Japanese Beetles

Identification and Control

 

Beetles that attack Garden Plants and Crops





Traps    -     Pesticides    -     Organic Controls



The Japanese beetle is a highly destructive plant pest . In its native Japan Where the beetle's natural enemies keep its populations in check, this insect is not a serious plant pest.

In North America , however, the beetle entered without its natural enemies and found a favorable climate and an abundant food supply.

Adults feed on the foliage and fruits of hundreds of species of trees, shrubs, vines, and vegetable crops leaving behind skeletonized and large, irregular holes in leaves.


The grubs develop in the soil, feeding on the roots of various plants and grasses.

The adult Japanese beetle is a little less than 1/2 inch long and has a shiny, metallic-green body and bronze-colored outer wings. The beetle has six small tufts of white hair along the sides and back of its body under the edges of its wings. The males usually are slightly smaller than the females. You are most likely to see the adults in late spring or early summer.

Traps for Japanese Beetle Control



Several traps using a floral lure and pheromone sex attractant are available. These traps are effective for Japanese Beetle control under certain conditions. The traps have been demonstrated to be effective in reducing damage and populations only when landscapes are isolated from other Japanese beetle populations or when mass trapping is used.

The lures used in the traps can actually multiply your infestation of beetles by drawing them in from the surrounding area. Your Yard or Garden could actually become "The Red-light district" for these varmints. Susceptible plants in the vicinity of traps may suffer much more damage than if no traps are used at all.

Pesticides Registered for use in Japanese Beetle Control



Pyrethroids and carbaryl based pesticides provide a few weeks of protection from Japanese Beetles. Repetitive applications are necessary roughly every 5 to 10 days as theses chemicals break down in nature quickly and their effect diminishes exponentially.

PyrethinPyrethin Biopesticides and pyrethoids are a bio-pesticide made from chrysanthemum flower extracts and are believed to be the most effective against Japanese Beetles. Along with piponeryl butoxide which is another naturally derived compound which has no pesticidal properties of its own but when combined with pyrethins or cabaryl it enhances their potency.

Carbaryl is sold under brand name of SevinSevin Insecticide or simply Carbaryl.

The following products are registered for use by Home Gardeners against Japanese Beetles.

Ortho Bug-B-Gon Ortho Bug b Gone for Japanese Beetle Control

Talstar One Talstar One for Japanese Beetle Control

Spectracide Triazicide Spectracide Triazicide for Japanese Beetle Control

Susceptible plants should be thoroughly treated. Applications should be repeated during the adults flight period. Follow label directions and avoid spraying under wet or windy conditions or when bees and other pollinators are present in any numbers. Be sure the insecticide is registered for use on the plant you intend to spray. For edible plants note the number of days that must be observed from the date of the final application till harvest.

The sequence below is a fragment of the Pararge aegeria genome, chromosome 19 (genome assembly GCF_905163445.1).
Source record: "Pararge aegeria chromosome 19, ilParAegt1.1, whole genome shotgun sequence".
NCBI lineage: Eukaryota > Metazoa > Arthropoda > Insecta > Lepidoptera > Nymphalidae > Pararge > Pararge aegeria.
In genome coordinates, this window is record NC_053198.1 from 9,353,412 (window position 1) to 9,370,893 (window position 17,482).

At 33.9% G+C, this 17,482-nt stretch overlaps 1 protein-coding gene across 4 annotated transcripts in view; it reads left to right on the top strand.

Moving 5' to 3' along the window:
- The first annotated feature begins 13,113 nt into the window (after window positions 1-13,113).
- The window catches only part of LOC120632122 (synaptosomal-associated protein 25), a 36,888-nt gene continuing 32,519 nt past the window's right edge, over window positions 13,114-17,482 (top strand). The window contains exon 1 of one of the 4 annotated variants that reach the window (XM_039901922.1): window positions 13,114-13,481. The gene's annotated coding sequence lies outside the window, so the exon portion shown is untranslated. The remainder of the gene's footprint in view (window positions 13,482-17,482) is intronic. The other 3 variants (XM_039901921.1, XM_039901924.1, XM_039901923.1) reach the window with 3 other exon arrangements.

Organic Japanese Beetle Controls



Neem Oil Deters, but does not kill Japanese Beetles

Dormant Oil Sprays, garlic oil, hot pepper or citrus sprays are generally ineffective for Japanese Beetle Control.

Raspberries are said to deter Japanese beetles but this is not proven.

Japanese Beetle Control of Grubs ~ Larvae Stages

Grubs are best controlled when they are small and actively feeding near the soil surface, usually mid to late summer. Control of grubs in late-fall or early-spring is difficult, at best, because the grubs are large and are generally not feeding.

Milky Spore Milky Spore for Japanese Beetle Control is very effective in reducing Japanese Beetle populations, it is not harmful to beneficial insects, birds, bees, pets or man. In fact the only thing it has any effect on are grubs. It must be used when the grubs are actively feeding in warm soil to be effective. If the soil is cooler than 65 F the spores will be inactive and ineffective.

The spores germinate inside the grubs, and multiply rapidly in their blood. As they multiply in the blood, infected grubs survive for 7-21 hours after their blood has become loaded. As the grub carcass decomposes, it releases billions of new spores.

Other biological controls include the use of existing natural predators.Nematodes have demonstrated to be somewhat effective in Japanese Beetle control during the grub stage particularly as part of an integrated pest management regimen. Milky spore can be used in conjunction with nematodes as the spores have no effect on them. Apply the nematodes when the white grubs are small. Water thoroughly before and after applying the nematodes.

The nematodes enter the host through body openings or by penetration of the body wall. Once inside they release a bacterium which kills the host within 48 hours. The nematodes continue to reproduce and the offspring begin to seek out new host material. Beneficial nematodes are a totally safe biological parasitic insect control.

Referenced

Japanese Beetle in The Urban Landscape

Japanese Beetle Control

Featured Creatures ~ Japanese Beetles




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